The snippet above reveals more about related topics you probably need to cover: sustainable energy sources such as wind, solar, and geothermal power.

You can also use “people also ask” results by reframing your search term as a question:

Example of a topical query in Google

Besides a featured snippet, you can see related questions that people ask about:

Google questions people ask

Jot down any key questions as well as the snippets Google thinks represent the best answers.

Before you go, take time to explore some of the top-ranking web sites. What subjects are they covering that you currently aren’t? Can you see any gaps that you can fill? Gaps represent opportunities to improve your rankings and even earn a featured snippet while filling an unmet need for good information. (See which sites typically earn a featured snippet at GetStat.com.)

Google search pages aren’t the only source of intel.

Find out what your customers want

Your buyer personas can provide a treasure-trove of relevant topics. We recommend making a list of 5-10 core problems your personas experience, and then grouping them into broad topic areas. If you don’t have this information readily available, you can find it by conducting surveys and interviews of prospective and existing customers.

You can find out a lot through social media too.

Twitter, Pinterest, Reddit (subreddit threads), and LinkedIn groups can give you more clues.  Climate reality, climate change, geothermal, and solar all came up under a search for clean energy on Twitter:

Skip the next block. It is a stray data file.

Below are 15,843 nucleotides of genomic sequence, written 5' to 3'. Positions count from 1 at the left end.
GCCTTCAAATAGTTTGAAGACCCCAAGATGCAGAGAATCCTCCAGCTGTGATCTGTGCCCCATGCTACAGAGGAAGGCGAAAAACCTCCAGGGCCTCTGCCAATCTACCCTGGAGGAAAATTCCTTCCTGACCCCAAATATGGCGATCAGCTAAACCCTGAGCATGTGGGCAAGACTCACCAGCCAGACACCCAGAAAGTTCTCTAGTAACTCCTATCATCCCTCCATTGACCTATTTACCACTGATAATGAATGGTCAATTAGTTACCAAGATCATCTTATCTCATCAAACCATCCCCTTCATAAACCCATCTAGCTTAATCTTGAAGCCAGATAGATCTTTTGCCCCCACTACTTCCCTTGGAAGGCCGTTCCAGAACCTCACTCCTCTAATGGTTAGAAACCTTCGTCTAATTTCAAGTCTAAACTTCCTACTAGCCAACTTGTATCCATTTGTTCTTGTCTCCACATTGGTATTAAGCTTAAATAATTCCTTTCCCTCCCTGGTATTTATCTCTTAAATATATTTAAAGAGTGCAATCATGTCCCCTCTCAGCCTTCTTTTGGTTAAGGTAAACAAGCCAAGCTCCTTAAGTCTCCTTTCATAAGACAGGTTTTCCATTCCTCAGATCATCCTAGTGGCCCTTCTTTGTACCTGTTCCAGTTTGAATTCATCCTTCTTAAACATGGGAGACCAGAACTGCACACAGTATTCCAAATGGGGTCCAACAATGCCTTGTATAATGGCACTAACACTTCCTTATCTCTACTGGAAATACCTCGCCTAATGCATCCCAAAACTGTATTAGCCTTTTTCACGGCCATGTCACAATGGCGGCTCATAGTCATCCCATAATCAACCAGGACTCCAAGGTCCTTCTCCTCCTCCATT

Twitter search #cleanenergy

 And on Reddit:

Reddit clean energy results

It mentions electric vehicles, wind farms, wave energy, hydro-electric dams, pump storage systems, solar thermal, and other sub-topics or ideas you may not have thought of.

And Pinterest:

Pinterest search on clean energy

Non-renewable energy sources such as air pollution or energy efficiency in the home could be worth considering. You get the idea.

Besides online research, your own analytics can tell you which topics you are already covering are most resonating and that may be worth building out.

Once you’ve finished your detective work, take what you’ve learned and do keyword research to home in on the best words and phrases to represent all facets of a topic, based on search volume, difficulty, and a competitive analysis. You should also make sure that the keywords you are considering are relevant to your goals. If you are selling equipment, for example, you’re unlikely to rank for search terms that serve up mostly academic results.

Once you’ve nailed down which areas you need to cover in-depth, and refined them through keyword research, it’s time to put them into action.

Organize your topics into clusters

The best way to organize related topics is in clusters, with your high-level content at the center (also called “pillar pages”). Think of your core content as a high-level overview page that introduces the broad topic, as well as all the major relevant sub-topics. Each sub-topic forms a page that links back to the pillar, sending signals to the search engines that these are related. In theory, each sub-topic page that ranks sends a signal to the search engines up to your pillar content, giving it a boost in the process.

Topic clustering flow chart
Photo Credit: HubSpot

Learn more about topic clustering in this in-depth HubSpot article.

Focusing on topics over keywords marks a significant evolution in the world of search engine optimization, one that calls for new SEO content strategies. Find out what other changes will impact your rankings and which evergreen approaches still work today in our free e-book, “SEO in 2017: Is Good Content Good Enough?

Download our free SEO in 2017 e-book